The eyes of millions of victims of racism, xenophobia and intolerance are upon YOU, the representatives of states and the United Nations. And instead of hope you have given them despair. Instead of truth you have handed them diplomatic double-talk. Instead of combating antisemitism you have handed them a reason for Jews to fear UN-driven hatemongering on a global scale.

The Durban conference – allegedly dedicated to combating racism, antisemitism and other forms of intolerance – will open April 20th on the anniversary of the birth of Adolf Hitler without agreement on even so much as remembering the Holocaust and the war against the Jews. Your draft words on the Holocaust – the very foundation of the Universal Declaration of Human Rights – have been narrowed to the barest mention from previous versions.

And if the minor reference survives at all – it will be a testament to your interest in Jews that died 60 years ago, while tolerating and encouraging the murder of Jews in the here and now.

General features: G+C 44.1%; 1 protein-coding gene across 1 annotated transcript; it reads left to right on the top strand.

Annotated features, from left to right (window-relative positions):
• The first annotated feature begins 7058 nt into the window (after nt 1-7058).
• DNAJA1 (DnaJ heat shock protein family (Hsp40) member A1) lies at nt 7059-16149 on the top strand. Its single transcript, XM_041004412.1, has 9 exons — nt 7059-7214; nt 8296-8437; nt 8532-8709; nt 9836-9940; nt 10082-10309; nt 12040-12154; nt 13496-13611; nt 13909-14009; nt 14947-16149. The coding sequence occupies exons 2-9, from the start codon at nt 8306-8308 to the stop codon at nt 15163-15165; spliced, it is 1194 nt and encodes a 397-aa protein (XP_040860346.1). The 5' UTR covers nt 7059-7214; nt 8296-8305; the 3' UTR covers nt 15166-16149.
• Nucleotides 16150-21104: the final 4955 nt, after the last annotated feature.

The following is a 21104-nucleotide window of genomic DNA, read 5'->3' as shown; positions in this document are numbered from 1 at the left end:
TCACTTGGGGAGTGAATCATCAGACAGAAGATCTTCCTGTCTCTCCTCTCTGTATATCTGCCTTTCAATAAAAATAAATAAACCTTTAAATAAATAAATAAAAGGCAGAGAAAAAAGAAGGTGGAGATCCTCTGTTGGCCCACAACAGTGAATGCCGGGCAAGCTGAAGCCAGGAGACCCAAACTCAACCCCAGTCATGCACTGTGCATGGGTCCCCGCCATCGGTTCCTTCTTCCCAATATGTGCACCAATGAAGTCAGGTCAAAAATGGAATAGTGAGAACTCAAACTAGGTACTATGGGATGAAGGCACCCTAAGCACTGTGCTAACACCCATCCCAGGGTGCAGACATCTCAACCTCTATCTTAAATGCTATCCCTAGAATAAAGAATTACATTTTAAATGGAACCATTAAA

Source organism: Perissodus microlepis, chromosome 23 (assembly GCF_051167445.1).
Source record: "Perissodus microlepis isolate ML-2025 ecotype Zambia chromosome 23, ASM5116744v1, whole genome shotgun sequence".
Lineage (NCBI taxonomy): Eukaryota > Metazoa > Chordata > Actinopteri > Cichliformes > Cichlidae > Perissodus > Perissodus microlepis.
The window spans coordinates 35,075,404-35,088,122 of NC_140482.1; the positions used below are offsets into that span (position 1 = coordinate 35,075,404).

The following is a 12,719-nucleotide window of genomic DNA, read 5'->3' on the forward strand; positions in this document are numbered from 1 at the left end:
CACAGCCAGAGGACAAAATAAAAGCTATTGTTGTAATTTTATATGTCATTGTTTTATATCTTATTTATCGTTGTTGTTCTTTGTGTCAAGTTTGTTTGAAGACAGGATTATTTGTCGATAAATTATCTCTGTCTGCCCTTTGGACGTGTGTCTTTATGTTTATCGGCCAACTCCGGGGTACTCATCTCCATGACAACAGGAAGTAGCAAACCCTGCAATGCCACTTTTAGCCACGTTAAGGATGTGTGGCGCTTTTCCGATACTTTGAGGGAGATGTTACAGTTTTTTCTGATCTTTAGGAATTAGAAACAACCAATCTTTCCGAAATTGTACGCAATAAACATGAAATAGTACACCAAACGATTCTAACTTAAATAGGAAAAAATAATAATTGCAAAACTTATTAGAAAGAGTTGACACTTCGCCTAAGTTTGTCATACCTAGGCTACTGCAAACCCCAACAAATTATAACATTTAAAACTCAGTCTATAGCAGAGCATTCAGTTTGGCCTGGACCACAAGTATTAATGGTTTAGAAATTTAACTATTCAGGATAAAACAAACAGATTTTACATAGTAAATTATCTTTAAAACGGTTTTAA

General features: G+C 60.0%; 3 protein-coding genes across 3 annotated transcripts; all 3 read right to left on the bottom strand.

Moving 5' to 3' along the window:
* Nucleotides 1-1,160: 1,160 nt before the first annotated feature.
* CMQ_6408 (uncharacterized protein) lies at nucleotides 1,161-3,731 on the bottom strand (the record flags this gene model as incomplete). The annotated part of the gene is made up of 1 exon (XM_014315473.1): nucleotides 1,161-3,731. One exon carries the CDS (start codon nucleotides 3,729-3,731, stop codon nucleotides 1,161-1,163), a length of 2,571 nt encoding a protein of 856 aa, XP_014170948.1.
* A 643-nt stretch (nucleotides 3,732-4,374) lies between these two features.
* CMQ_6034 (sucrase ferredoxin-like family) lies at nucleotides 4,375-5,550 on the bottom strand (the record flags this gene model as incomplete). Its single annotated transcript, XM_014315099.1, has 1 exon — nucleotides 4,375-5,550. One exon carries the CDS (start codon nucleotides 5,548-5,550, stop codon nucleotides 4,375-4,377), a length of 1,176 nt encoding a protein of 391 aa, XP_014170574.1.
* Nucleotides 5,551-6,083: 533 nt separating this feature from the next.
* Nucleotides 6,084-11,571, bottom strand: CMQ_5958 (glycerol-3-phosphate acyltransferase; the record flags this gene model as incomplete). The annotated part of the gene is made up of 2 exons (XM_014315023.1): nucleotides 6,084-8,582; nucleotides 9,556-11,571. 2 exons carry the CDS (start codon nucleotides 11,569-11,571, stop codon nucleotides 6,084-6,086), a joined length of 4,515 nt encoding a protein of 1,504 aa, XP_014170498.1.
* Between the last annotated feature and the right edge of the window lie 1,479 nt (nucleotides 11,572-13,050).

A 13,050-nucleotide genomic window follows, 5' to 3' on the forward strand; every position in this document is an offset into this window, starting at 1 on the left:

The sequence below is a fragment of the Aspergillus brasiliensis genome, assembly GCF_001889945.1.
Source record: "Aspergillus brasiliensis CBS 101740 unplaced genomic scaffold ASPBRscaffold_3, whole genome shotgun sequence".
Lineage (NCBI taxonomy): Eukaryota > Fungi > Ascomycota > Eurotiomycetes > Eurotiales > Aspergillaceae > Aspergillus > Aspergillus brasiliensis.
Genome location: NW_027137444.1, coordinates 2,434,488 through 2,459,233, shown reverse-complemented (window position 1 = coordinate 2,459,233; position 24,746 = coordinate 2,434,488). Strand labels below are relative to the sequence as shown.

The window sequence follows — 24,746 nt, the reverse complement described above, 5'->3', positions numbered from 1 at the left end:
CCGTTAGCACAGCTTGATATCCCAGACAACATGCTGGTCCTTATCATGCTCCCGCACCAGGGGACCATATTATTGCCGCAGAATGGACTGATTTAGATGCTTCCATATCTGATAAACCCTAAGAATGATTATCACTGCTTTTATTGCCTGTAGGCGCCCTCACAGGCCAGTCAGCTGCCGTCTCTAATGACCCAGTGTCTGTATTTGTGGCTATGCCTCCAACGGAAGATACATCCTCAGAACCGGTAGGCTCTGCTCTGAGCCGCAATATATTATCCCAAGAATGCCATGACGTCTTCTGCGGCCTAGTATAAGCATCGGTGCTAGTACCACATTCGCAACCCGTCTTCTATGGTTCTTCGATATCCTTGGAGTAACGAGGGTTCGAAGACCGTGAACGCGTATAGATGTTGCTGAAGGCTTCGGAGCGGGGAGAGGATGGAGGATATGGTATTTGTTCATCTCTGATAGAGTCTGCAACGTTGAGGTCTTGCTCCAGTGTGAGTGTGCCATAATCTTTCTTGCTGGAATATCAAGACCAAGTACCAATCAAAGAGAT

Furthermore, the draft before you demonizes the Jewish state of Israel and then has the audacity to pretend to care about antisemitism in a single word buried among 17 pages. Antisemitism means discrimination against the Jewish people. Since it is evident that almost none of you have the courage to say it, the face of modern antisemitism IS the UN – your – discrimination against Israel, the embodiment of the Jewish people’s right to self-determination.

Over and over again we have heard a massive misinformation campaign about the content of these proceedings and the draft before you. We have heard the tale that this draft does not single out Israel, that the hate has been removed, that the fault of the antisemitism at Durban I was that of NGOs while states and the UN were blameless.